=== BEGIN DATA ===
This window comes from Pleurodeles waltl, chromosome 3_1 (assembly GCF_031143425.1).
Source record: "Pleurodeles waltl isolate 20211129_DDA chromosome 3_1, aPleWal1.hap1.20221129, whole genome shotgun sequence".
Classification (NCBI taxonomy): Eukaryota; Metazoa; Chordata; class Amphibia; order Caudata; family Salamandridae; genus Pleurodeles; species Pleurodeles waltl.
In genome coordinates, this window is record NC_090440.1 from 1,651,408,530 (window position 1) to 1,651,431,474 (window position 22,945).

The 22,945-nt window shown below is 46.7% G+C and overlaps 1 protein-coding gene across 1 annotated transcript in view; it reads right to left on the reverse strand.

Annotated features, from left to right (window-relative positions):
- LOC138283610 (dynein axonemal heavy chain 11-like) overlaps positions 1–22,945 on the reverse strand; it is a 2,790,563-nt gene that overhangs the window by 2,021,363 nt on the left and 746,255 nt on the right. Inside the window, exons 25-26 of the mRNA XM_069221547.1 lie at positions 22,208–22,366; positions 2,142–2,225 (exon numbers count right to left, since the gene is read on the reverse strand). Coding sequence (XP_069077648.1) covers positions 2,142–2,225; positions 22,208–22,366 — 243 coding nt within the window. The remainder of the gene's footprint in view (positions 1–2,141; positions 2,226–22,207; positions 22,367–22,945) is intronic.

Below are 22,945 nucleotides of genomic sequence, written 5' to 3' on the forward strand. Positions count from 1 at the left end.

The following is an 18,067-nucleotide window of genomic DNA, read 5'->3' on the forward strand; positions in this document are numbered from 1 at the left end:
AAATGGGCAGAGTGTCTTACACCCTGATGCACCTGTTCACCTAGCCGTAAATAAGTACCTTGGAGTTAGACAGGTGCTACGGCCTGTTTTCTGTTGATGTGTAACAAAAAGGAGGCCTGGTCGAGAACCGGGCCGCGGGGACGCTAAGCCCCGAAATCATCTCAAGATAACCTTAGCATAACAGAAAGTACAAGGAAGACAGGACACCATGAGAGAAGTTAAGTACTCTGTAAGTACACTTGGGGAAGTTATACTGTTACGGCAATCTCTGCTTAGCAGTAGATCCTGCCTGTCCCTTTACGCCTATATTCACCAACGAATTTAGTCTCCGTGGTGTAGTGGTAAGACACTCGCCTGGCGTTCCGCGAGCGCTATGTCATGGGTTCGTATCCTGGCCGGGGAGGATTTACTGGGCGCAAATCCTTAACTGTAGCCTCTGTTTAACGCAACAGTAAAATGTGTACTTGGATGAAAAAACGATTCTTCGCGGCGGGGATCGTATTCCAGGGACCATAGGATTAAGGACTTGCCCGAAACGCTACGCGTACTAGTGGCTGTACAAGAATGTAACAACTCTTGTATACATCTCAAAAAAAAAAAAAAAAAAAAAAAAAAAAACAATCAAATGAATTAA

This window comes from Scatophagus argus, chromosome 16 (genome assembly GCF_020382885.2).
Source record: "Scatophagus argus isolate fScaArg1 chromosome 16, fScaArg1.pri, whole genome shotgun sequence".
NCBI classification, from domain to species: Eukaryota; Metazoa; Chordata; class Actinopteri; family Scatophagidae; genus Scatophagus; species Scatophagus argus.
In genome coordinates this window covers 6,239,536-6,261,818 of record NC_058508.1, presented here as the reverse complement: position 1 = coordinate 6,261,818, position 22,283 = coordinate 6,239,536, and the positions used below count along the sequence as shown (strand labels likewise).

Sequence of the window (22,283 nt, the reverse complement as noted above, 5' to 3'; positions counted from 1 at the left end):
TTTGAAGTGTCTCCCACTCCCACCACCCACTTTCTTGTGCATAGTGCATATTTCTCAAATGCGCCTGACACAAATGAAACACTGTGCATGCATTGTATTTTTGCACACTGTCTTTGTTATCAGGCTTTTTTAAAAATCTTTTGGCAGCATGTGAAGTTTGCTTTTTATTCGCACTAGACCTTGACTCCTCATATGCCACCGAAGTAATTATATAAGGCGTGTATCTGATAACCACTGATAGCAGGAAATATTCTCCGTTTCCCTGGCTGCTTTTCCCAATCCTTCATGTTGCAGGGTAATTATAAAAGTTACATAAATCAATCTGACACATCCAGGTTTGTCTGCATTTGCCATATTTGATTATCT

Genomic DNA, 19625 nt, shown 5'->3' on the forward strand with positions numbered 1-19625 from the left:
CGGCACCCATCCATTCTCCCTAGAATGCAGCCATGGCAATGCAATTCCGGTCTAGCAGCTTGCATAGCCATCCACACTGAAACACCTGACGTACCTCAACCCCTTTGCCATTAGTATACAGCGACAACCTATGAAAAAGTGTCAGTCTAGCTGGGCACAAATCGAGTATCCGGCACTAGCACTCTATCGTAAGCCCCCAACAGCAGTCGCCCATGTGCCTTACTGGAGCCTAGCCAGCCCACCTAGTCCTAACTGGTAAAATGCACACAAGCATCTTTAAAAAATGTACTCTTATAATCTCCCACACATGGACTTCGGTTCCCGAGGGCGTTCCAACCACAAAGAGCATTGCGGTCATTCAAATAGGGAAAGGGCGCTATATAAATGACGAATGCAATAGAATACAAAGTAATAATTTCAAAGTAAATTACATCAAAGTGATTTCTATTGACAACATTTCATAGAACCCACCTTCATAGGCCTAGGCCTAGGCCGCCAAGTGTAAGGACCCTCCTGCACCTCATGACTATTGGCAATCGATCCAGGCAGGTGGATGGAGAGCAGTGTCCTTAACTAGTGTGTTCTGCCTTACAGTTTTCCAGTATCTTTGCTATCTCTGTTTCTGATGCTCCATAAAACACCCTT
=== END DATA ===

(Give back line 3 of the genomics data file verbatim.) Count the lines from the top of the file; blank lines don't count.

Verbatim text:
Classification (NCBI taxonomy): Eukaryota; Metazoa; Chordata; class Amphibia; order Caudata; family Salamandridae; genus Pleurodeles; species Pleurodeles waltl.